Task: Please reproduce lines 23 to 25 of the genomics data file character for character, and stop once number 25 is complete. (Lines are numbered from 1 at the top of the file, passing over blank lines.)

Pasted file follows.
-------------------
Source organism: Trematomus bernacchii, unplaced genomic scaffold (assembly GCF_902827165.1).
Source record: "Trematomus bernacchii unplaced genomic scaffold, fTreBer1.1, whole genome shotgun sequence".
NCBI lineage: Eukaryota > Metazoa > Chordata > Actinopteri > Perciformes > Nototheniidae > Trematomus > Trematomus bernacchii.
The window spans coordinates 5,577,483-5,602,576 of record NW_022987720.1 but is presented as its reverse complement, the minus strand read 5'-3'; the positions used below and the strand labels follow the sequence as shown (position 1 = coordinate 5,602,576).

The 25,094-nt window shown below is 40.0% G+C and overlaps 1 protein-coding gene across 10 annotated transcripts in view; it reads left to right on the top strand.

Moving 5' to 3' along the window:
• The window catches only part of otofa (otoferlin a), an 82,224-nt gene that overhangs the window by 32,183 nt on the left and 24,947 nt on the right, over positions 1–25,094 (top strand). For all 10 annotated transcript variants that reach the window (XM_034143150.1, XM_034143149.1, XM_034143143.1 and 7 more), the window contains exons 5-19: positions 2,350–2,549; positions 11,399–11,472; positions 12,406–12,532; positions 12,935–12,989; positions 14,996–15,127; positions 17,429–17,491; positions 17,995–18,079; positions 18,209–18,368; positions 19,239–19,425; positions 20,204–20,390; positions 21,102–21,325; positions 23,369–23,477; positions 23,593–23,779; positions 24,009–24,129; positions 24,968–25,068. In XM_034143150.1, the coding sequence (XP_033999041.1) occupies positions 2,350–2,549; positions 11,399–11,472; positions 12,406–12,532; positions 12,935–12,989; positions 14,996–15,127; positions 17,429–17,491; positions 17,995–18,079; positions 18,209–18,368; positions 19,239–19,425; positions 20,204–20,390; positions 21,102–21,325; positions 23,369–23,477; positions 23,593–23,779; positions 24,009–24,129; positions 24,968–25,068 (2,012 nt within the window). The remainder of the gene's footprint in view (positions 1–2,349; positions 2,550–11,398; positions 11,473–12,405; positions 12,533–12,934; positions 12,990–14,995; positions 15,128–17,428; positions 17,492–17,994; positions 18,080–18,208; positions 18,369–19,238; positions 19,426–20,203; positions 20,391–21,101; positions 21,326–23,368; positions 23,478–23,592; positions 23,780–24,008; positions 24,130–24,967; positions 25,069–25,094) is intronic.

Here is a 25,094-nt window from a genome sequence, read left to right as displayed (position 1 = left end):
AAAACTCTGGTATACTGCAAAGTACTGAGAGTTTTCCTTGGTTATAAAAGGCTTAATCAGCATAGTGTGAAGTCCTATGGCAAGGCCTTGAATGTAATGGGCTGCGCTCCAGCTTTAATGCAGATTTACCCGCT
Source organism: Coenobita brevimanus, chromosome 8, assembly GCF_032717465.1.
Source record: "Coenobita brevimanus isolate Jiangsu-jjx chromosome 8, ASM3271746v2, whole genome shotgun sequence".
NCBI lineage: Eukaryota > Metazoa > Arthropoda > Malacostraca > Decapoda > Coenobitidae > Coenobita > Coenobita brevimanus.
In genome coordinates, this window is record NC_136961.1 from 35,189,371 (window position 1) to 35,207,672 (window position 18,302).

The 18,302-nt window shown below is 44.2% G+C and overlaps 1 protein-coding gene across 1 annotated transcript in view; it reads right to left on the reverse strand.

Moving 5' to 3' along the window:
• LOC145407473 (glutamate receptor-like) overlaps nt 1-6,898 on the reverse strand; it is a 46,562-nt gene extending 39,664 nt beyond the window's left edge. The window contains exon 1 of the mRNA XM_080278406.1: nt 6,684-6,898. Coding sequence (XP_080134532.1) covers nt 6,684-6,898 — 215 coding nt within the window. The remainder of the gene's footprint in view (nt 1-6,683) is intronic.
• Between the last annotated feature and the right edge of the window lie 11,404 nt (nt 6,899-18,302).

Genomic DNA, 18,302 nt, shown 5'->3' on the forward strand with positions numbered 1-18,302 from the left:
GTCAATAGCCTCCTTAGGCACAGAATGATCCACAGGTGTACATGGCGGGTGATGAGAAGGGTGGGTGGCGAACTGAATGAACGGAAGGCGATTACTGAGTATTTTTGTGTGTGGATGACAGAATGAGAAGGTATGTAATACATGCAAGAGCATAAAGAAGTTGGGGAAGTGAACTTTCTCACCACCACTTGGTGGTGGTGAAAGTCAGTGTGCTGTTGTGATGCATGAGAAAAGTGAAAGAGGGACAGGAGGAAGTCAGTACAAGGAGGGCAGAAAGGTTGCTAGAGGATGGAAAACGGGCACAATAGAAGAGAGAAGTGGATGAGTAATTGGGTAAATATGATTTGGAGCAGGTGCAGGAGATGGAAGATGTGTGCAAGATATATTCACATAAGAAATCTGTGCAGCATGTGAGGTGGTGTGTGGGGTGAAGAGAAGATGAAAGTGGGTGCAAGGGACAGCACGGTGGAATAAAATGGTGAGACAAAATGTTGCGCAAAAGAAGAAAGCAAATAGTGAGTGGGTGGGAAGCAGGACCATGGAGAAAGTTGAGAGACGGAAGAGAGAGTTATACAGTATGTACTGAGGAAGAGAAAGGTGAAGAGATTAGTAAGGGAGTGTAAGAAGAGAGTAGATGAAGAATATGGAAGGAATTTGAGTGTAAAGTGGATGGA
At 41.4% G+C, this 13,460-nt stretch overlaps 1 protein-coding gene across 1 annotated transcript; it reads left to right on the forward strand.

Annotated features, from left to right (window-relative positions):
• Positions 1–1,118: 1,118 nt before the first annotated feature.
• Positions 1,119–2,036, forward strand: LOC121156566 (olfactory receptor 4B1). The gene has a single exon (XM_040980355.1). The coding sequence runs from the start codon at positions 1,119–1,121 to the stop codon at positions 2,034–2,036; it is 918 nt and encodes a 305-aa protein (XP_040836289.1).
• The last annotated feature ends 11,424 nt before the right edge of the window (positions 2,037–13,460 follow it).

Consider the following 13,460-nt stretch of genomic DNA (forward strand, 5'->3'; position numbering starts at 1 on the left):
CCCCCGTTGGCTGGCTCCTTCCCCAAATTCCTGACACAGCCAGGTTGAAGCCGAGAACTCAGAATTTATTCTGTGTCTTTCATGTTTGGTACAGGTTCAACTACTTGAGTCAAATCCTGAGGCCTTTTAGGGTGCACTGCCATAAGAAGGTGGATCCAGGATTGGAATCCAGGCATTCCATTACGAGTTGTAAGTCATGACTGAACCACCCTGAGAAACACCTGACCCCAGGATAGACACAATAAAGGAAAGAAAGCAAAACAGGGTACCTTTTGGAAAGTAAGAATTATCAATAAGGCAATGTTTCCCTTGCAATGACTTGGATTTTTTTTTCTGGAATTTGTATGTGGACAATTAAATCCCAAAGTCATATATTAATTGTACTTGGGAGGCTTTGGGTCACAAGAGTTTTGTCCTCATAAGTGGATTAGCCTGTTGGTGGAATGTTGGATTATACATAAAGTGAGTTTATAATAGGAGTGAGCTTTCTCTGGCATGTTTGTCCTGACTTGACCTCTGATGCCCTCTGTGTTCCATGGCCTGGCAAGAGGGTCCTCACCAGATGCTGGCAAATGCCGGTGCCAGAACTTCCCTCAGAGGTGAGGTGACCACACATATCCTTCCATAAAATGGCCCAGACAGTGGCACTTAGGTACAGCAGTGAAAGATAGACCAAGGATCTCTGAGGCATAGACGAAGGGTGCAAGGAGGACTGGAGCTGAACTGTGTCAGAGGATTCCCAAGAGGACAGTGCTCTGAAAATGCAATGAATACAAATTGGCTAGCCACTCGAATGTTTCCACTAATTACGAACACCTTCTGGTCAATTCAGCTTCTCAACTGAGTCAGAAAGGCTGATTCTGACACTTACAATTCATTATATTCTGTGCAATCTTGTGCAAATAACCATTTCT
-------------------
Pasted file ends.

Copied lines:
• Positions 1,119–2,036, forward strand: LOC121156566 (olfactory receptor 4B1). The gene has a single exon (XM_040980355.1). The coding sequence runs from the start codon at positions 1,119–1,121 to the stop codon at positions 2,034–2,036; it is 918 nt and encodes a 305-aa protein (XP_040836289.1).
• The last annotated feature ends 11,424 nt before the right edge of the window (positions 2,037–13,460 follow it).

Consider the following 13,460-nt stretch of genomic DNA (forward strand, 5'->3'; position numbering starts at 1 on the left):